Take, for example, how Perl 6 handles loops. The familiar if-else loop is there, but there’s also the option of an unless loop, best thought of as a negated if (there’s no else option in an unless loop!).

One of Perl 6’s key features is support for functional programming. There’s no need to learn anything new to start working with Perl’s functional programming features; they fall naturally from Perl's familiar subroutine tooling.

Any Perl 6 function is a first-class citizen. It can be passed as an argument, it can be returned, and it can be assigned to a variable. You can start by passing a function to another higher-order function -- for example, a function that applies a transform to a single variable. Passing that as an argument to the map function, it is used to apply that function to every member of an array. You don’t even need to use a named function; you can create an anonymous function and include it in the call directly.

Once you’ve started calling methods from methods, you can take advantage of Perl 6’s chaining option. Instead of passing a result from method to method, all you need to do is apply the methods in order as operands to the initial variable or array -- for example, you’d call my @result = @array.function1.function2.function3. Alternatively you can use a feed operator ==> to show how each function chains to the next.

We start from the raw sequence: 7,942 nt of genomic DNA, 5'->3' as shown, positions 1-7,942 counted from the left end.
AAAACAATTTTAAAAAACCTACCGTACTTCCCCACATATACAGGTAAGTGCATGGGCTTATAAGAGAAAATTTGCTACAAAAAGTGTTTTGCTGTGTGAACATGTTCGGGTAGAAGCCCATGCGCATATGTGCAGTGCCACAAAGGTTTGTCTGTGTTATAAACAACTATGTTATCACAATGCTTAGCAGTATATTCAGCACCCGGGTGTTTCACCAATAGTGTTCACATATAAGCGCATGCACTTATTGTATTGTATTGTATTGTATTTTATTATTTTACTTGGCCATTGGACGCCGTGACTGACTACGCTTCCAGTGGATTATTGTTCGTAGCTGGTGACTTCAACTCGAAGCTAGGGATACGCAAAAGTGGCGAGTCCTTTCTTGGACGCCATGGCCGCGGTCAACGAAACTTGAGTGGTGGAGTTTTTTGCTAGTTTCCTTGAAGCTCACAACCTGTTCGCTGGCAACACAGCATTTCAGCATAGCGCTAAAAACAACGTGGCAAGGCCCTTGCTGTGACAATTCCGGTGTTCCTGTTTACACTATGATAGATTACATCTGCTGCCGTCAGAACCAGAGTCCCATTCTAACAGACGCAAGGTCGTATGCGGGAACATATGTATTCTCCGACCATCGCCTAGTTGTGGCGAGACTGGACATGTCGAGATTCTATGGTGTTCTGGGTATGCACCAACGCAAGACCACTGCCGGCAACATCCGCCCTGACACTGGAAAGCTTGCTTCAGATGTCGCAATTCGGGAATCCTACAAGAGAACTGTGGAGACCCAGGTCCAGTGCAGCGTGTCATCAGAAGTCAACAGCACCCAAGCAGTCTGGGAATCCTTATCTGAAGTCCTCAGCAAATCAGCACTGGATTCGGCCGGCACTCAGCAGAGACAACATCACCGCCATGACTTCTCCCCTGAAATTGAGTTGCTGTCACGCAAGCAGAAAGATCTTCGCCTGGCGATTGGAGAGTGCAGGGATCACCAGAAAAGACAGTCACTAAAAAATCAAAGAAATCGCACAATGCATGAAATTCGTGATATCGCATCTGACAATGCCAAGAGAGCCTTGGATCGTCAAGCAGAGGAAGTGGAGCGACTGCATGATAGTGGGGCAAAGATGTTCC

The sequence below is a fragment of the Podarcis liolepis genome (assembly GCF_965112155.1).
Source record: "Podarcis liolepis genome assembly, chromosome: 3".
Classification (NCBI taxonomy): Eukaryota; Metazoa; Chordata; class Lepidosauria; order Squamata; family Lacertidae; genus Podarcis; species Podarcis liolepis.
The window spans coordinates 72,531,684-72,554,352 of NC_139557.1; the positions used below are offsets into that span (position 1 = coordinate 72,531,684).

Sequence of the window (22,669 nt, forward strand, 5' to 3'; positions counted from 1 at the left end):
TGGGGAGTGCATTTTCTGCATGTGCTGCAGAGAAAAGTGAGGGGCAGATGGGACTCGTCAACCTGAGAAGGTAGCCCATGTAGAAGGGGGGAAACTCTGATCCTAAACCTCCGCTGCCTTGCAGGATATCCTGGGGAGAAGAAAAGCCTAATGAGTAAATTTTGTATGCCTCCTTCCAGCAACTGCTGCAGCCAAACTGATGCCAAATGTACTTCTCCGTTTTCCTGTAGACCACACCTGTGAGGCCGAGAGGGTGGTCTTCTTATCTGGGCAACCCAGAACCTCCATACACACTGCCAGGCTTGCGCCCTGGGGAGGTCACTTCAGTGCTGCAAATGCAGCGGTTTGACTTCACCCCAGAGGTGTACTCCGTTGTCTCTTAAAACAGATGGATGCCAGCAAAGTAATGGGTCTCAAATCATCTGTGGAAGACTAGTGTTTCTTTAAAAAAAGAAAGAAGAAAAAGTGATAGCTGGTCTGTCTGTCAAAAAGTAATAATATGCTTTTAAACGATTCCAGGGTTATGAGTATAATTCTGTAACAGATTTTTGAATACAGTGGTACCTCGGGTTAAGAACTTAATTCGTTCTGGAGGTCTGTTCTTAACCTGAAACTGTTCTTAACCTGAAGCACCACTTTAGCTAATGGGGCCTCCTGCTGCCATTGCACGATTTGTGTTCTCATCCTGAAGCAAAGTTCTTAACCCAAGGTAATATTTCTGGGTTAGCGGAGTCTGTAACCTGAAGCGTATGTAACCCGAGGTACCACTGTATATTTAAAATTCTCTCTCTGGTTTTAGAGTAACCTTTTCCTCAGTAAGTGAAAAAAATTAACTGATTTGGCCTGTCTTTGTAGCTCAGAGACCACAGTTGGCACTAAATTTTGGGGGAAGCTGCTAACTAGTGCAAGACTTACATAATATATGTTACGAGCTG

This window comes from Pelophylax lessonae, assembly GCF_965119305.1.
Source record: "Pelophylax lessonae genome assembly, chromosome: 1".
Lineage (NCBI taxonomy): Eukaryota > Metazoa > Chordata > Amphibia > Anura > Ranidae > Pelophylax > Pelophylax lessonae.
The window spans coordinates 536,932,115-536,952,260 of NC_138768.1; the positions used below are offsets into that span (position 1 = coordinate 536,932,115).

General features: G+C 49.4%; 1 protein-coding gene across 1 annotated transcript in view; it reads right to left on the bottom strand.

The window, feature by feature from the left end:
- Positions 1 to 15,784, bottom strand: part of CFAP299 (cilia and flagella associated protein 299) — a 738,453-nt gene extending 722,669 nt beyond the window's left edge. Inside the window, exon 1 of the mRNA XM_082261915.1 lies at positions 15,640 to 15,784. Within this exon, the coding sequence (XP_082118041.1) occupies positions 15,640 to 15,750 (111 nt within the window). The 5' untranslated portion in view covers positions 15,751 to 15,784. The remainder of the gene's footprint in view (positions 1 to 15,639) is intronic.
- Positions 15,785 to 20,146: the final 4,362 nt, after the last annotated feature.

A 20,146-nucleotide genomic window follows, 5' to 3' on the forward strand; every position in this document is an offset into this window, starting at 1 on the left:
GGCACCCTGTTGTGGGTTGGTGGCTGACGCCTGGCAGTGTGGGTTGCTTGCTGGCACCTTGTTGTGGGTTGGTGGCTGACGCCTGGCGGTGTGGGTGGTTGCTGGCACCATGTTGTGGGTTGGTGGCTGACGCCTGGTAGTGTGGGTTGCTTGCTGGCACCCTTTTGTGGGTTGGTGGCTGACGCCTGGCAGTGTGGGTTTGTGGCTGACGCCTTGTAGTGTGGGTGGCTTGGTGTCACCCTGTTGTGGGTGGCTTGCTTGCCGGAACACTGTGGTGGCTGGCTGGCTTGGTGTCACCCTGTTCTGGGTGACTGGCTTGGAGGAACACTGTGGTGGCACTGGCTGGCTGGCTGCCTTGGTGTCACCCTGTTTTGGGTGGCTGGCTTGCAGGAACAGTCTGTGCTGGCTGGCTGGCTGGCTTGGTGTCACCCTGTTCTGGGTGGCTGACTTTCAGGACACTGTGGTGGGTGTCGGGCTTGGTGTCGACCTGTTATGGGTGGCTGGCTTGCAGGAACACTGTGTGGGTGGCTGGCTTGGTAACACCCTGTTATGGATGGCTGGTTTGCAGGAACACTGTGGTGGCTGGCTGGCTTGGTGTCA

Perl 6 also includes tools for handling parallelism, using the race expression to work on all the elements in an array at the same time. Race is a tool for handling data parallelism, where the same task is applied across an array. Task parallelism is handled by promises, in much the same way as JavaScript, using start and await statements to trigger parallel tasks.

This Perl shines

I like Perl 6 a lot. If you’ve used Perl in the past, you’ll find it thoroughly familiar -- you can pick it up, start coding, and add new features and techniques as you need.

Once you’re using them, though, there’s no going back. They bring Perl to the forefront of modern development, giving you an easy-to-operate functional language that works well with string content. Perl 6 is an ideal tool for handling text processing as part of a Web front end, for example, or for parsing information to be delivered to an Internet of things stream processing service.

That flexibility is important. It’s not often you find a language suitable for many different purposes, particularly for delivering a minimum viable product. You might not end up using Perl 6 to deliver an entire application, but it’s an ideal prototyping tool and an excellent placeholder for languages that may be more efficient -- but certainly aren’t as adaptable.

The original Perl was the Unix Swiss Army chainsaw. It may have been overkill, but it did the job. The same is true of Perl 6. However, it's more suited for modern development and for many more platforms.

Copyright © 2016 IDG Communications, Inc.

How to choose a low-code development platform